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Introduction to the Temporal TypeScript SDK

Welcome to the Temporal TypeScript SDK developer's guide!

Temporal TypeScript SDK API reference

The Temporal TypeScript SDK released on July 26, 2022. The TypeScript SDK provides access to the Temporal programming model using idiomatic JavaScript and TypeScript programming paradigms.

The Temporal TypeScript SDK only supports the Node.js runtime environment.

What programming skills and experiences are useful when using the TypeScript SDK?

You can start working with the SDK with only TypeScript knowledge. Temporal abstracts much of the complexity of distributed systems, but to unlock its full potential, having a broad base of knowledge will help you design more efficient and resilient systems.

  • Core JavaScript or TypeScript knowledge
    • Required
      • JavaScript syntax and structure, including variable declarations using let, const, and var.
      • Basic data types, such as number, string, boolean, null, and undefined.
      • Operators and control statements.
      • Basic input/output (I/O).
      • Familiarity with defining classes, constructors, properties, and methods.
      • Knowledge of how to use import and export for module-based development, which is crucial for organizing larger Temporal applications.
      • Familiarity with function declarations, arrow functions, and function types.
      • Understanding of modern ECMAScript features such as promises and async/await.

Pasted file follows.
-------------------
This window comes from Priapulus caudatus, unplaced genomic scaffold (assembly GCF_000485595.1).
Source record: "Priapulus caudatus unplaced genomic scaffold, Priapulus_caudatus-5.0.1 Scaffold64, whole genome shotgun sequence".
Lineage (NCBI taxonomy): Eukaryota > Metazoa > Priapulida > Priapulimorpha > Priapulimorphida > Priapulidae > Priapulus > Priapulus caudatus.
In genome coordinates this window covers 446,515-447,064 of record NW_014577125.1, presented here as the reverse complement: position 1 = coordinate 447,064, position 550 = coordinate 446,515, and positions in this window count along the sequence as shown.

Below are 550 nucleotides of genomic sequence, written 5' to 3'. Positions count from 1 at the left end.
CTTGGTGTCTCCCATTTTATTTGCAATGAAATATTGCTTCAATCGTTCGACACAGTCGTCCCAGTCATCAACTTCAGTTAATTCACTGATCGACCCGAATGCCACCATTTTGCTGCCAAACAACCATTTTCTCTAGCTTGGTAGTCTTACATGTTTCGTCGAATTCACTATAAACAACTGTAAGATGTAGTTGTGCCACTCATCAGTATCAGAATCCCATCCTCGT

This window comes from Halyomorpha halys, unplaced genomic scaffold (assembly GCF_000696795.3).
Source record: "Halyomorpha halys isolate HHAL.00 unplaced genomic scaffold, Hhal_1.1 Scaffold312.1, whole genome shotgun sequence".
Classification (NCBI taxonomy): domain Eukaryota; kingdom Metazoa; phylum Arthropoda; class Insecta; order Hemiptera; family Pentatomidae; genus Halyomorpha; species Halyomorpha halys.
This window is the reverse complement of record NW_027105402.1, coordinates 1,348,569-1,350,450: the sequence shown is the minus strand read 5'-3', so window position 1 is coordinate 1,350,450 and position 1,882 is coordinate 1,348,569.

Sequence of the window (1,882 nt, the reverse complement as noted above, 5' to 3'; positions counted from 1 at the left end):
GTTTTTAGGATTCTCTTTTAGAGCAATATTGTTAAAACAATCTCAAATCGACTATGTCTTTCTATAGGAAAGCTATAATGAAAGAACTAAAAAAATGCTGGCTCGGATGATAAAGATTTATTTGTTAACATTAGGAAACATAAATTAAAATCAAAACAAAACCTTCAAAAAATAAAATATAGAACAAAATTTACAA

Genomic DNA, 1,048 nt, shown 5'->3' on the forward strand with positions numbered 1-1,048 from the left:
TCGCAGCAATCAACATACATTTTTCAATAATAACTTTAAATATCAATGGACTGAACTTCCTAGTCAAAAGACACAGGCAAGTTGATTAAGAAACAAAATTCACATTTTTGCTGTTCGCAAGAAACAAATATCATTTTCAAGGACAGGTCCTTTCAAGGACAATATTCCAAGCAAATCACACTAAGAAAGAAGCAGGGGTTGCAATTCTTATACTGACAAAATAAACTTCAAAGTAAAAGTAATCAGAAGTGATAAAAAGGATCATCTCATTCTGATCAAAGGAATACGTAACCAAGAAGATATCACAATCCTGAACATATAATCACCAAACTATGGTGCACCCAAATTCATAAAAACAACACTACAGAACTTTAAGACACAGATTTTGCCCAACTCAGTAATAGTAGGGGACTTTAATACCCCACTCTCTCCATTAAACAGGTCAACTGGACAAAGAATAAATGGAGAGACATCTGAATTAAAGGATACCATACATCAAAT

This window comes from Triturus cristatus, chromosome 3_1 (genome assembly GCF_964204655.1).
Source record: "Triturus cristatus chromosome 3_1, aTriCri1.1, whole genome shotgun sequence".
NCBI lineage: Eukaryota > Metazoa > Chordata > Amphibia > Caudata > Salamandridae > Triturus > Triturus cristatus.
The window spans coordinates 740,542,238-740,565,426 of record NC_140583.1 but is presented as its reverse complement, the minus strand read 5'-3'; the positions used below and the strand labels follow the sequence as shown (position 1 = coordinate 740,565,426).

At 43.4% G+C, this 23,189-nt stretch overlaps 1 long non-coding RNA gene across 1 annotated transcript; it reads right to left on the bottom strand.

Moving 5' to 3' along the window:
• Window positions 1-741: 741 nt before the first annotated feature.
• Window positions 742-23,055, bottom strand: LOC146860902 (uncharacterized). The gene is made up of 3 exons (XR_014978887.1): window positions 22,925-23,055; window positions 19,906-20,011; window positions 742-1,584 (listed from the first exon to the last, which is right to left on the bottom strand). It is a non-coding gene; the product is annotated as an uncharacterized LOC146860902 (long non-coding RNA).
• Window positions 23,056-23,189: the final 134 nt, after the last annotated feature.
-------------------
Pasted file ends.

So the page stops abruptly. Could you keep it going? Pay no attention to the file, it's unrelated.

• Knowledge of how to configure TypeScript projects using tsconfig.json, especially if you need to adjust settings specific to your Temporal project or integrate with other tools.
    • Useful
      • Proficiency in TypeScript, including understanding type annotations, interfaces, and generics.
      • Familiarity with object-oriented programming concepts like inheritance, encapsulation, and polymorphism.
      • Understanding of composite types like Array<T>, Promise<T>, and { [key: string]: T}.
      • Basic understanding of decorators.
      • Familiarity with Node.js because the SDK uses the Node.js runtime.
  • Tools
    • Required
      • Package managers, such as npm, pnpm, or yarn.
      • An integrated development environment, such as Visual Studio Code (VS Code) or WebStorm, both of which also have built-in debuggers.
    • Useful
      • Testing tools, such as Jest or Mocha and Chai.
      • Source control systems (such as Git) and source control platforms (such as GitHub, GitLab, or Bitbucket).
  • Other useful knowledge
    • Testing and production
      • Unit testing, integration testing, debugging, and performance profiling tools.
      • CI/CD practices and tools.
    • Distributed systems
      • Event-driven architecture, eventual consistency, partitioning, and replication.
      • Stateful versus stateless processes.

Where can I find code samples?

Code samples are integrated into this developer’s guide. You can find those code samples in the temporalio/documentation-samples-typescript repository on GitHub.

Additional TypeScript code samples are in the temporalio/samples-typescript repository.

What are other resources for learning how to use the TypeScript SDK?

Further resources for learning how to use the SDK include the following:

Where can I get help with using the TypeScript SDK?

How to follow updates to the TypeScript SDK

How to contribute to the TypeScript SDK

The Temporal TypeScript SDK is MIT licensed, and contributions are welcome. Please review our contribution guidelines.